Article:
Lighting is Inadequate

Taking and editing photos requires good lighting. As you get closer to your subject in portrait photography, the area you can capture narrows down.

Portrait photography can be negatively affected by excessive or insufficient lighting.

A photo's mood also plays a role. Would you prefer a romantic ambiance or bright lighting?

Angles play a part too. Choosing where the light should come from depends on your subject's tilt and position.

Too Much Distance Between the Camera and Subject

It's impossible to create focus on the subject if you keep them too close to the camera. Even if you try to be careful, it could ruin your portrait.

Wide-angle lenses are commonly used by photographers when taking portraits. There are times when this cliché isn't true.

I recommend trying both - including and excluding the lens - and then choosing what works best for you.

The act of taking a photo from too close, in any way, damages the face's structure. Your subject's nose, lips, and ears appear differently from how they do in reality.

It's a rule of thumb when focusing on portraits and people: you must put your focus point on their eyes.

Scale Issues

Check the Camera Settings

Context shots benefit most products – not just white backgrounds in studios.

Images showing the product in its context are called context shots. Carrying bags, putting on clothes, arranging furniture, etc.

It's not uncommon for people to buy furniture online and discover it's for a doll house when delivered!

Establish a product's size with a few context shots. This way, your customers won't have doubts. As a result, you will save yourself time and trouble in the future.

Timing is Everything

Timing is crucial to the success of your image. Often, candid images are confused with portrait photography mistakes.

As any professional photographer will tell you about digital photography, your subject will look better if you photograph their expression correctly.

If you don't catch them, it might be your last chance to get a picture of them.

When that perfect expression comes along, and you're instantly ready to press the shutter button, there's nothing like it. As soon as your subject looks good, you should be ready.

It's common for photographers not to wait for their subjects to act naturally and impose their ideas on them.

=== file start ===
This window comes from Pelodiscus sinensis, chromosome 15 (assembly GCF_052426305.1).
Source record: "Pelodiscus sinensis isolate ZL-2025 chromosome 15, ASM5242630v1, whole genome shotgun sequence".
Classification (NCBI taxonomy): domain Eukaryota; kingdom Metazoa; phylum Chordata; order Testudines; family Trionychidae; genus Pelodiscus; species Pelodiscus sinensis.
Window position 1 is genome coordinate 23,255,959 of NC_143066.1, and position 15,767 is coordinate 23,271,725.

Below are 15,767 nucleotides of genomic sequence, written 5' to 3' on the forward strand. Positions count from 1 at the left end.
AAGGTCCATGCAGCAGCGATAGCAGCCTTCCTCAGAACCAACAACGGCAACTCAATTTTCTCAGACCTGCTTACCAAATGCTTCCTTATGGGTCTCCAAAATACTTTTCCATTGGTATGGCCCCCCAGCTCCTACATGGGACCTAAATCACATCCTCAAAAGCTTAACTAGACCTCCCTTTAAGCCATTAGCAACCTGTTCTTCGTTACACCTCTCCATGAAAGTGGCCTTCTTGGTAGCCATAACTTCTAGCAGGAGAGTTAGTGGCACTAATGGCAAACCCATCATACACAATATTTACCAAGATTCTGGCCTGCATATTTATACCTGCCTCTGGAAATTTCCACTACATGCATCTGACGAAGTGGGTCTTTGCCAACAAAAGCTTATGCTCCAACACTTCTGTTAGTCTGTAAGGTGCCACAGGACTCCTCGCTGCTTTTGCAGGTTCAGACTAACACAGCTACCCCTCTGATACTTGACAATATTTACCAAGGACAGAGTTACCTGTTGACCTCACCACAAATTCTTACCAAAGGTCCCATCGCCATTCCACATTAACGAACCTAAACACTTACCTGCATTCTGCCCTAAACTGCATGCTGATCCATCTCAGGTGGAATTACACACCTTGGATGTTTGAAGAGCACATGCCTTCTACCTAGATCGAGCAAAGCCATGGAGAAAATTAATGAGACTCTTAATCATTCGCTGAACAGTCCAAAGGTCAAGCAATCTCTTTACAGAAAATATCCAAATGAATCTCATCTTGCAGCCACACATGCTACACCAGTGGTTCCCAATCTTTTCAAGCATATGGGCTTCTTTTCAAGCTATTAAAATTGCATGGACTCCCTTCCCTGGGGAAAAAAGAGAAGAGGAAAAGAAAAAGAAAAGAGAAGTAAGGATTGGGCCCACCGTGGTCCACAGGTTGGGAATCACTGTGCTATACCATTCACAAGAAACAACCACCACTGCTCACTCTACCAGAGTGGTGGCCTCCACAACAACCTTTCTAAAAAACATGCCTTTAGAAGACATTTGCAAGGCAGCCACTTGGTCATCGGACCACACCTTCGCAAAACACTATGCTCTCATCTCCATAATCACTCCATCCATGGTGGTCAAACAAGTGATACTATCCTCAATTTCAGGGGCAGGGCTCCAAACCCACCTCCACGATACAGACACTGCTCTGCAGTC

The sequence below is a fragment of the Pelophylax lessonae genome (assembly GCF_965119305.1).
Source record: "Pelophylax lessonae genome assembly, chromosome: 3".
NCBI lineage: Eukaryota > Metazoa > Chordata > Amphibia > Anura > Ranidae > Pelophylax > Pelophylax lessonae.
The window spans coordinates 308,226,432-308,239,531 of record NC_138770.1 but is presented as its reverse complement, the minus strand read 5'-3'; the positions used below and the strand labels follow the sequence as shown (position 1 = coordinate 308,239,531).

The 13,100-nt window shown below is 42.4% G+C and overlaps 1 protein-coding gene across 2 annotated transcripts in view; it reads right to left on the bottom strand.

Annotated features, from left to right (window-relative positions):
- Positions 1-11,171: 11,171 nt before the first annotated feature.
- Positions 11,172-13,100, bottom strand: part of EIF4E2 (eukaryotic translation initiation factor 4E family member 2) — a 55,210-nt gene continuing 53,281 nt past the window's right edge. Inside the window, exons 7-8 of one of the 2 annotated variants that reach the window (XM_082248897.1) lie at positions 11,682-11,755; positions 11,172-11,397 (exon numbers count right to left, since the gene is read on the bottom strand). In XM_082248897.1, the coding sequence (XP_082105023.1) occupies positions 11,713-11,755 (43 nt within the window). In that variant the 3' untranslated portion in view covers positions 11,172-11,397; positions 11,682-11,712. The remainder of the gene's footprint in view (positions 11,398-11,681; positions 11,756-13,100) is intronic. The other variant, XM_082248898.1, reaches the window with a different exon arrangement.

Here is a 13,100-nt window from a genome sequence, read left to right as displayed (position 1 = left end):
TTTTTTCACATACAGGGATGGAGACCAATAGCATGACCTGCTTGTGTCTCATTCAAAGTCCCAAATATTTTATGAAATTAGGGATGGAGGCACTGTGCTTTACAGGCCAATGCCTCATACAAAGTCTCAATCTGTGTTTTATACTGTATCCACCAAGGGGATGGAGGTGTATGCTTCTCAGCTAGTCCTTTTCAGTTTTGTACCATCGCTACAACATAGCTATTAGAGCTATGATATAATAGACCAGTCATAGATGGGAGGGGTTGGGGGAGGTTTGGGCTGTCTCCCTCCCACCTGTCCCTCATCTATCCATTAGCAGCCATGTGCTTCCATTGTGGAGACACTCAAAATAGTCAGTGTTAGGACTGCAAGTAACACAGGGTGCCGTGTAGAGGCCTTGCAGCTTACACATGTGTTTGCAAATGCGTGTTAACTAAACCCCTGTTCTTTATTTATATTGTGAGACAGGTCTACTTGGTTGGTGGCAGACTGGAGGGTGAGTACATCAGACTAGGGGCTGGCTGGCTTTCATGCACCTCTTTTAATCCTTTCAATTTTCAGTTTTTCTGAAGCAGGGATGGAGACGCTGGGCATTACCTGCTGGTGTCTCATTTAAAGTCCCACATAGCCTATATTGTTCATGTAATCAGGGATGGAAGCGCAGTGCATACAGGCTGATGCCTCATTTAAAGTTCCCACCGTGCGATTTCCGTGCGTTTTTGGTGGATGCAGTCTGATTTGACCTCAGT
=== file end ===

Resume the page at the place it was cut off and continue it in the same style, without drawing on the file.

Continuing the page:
Make sure you don't become that photographer. Portrait photography mistakes like this make you impatient, and you then repeat these mistakes over and over again.

Check the Camera Settings

If your pictures aren't turning out the way you like, it's most likely caused by having the wrong camera settings on the camera itself.

If you set your camera to auto bracketing, you will end up with dark pictures.

Tips to Avoid Bad Photography

Avoid Bad Photography
  • To avoid camera shake in digital photography, compose and hold your camera still.
  • Use a tripod to eliminate blurry images caused by moving, aka motion blur. A faster shutter speed can prevent blurry, bad photos.
  • Make sure there isn't too much going on in the background. A distracting background can take away from the focus point of the picture.
  • Remember, each photographer will have a different perspective.
  • Don't be afraid to shoot raw mode.
  • Take a few shots, and identify your mistakes to make a huge difference in how you take pictures.
  • Don't be afraid to ask other photographers for advice or feedback. If you are looking for more camera tips and tricks, check out our articles here!


Even though you may have made the above mistakes, it's okay to do so! You can now work on fixing the mistakes so that you can learn to take amazing photos.

Digital photography is fun and can be done professionally or as a hobby.

By practicing, you will enhance your skills, and you will be able to take better photos! It's normal to make mistakes.

You have to keep at it. Play around with different shots, lighting, positions, and cameras.

Once you learn to avoid blurry photos, gain the correct exposure, and learn the photography mistakes to avoid, you will become a better photographer.

Most photographers have a favorite camera that they find easy to use. Always ensure you are happy with your camera. If you are looking for Best Digital Cameras Under $100, make sure to check our reviews here!

Ryan Mills